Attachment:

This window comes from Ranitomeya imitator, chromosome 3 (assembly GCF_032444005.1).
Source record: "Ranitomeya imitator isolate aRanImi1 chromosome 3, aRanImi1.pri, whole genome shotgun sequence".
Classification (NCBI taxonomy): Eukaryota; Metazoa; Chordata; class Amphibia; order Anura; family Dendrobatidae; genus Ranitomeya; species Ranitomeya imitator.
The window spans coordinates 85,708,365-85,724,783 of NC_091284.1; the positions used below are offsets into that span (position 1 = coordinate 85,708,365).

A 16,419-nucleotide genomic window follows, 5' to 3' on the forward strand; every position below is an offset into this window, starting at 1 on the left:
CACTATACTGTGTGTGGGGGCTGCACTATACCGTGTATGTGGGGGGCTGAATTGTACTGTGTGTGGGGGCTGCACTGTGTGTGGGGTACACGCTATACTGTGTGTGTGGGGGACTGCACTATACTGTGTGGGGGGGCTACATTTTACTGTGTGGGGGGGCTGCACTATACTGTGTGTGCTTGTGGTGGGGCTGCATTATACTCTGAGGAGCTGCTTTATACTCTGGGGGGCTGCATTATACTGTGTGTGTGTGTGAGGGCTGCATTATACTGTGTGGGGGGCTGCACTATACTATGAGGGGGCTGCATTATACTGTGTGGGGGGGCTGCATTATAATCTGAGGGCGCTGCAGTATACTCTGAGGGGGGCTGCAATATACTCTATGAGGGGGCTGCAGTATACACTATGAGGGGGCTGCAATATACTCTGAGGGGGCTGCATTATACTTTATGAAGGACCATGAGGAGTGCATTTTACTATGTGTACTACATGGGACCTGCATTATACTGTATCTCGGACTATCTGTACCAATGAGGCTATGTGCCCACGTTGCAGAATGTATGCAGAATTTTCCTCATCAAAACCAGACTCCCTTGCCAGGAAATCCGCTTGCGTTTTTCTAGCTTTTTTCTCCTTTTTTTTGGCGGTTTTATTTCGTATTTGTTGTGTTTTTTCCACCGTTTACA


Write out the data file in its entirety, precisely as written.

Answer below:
This window comes from Ranitomeya imitator, chromosome 3 (assembly GCF_032444005.1).
Source record: "Ranitomeya imitator isolate aRanImi1 chromosome 3, aRanImi1.pri, whole genome shotgun sequence".
Classification (NCBI taxonomy): Eukaryota; Metazoa; Chordata; class Amphibia; order Anura; family Dendrobatidae; genus Ranitomeya; species Ranitomeya imitator.
The window spans coordinates 85,708,365-85,724,783 of NC_091284.1; the positions used below are offsets into that span (position 1 = coordinate 85,708,365).

A 16,419-nucleotide genomic window follows, 5' to 3' on the forward strand; every position below is an offset into this window, starting at 1 on the left:
CACTATACTGTGTGTGGGGGCTGCACTATACCGTGTATGTGGGGGGCTGAATTGTACTGTGTGTGGGGGCTGCACTGTGTGTGGGGTACACGCTATACTGTGTGTGTGGGGGACTGCACTATACTGTGTGGGGGGGCTACATTTTACTGTGTGGGGGGGCTGCACTATACTGTGTGTGCTTGTGGTGGGGCTGCATTATACTCTGAGGAGCTGCTTTATACTCTGGGGGGCTGCATTATACTGTGTGTGTGTGTGAGGGCTGCATTATACTGTGTGGGGGGCTGCACTATACTATGAGGGGGCTGCATTATACTGTGTGGGGGGGCTGCATTATAATCTGAGGGCGCTGCAGTATACTCTGAGGGGGGCTGCAATATACTCTATGAGGGGGCTGCAGTATACACTATGAGGGGGCTGCAATATACTCTGAGGGGGCTGCATTATACTTTATGAAGGACCATGAGGAGTGCATTTTACTATGTGTACTACATGGGACCTGCATTATACTGTATCTCGGACTATCTGTACCAATGAGGCTATGTGCCCACGTTGCAGAATGTATGCAGAATTTTCCTCATCAAAACCAGACTCCCTTGCCAGGAAATCCGCTTGCGTTTTTCTAGCTTTTTTCTCCTTTTTTTTGGCGGTTTTATTTCGTATTTGTTGTGTTTTTTCCACCGTTTACA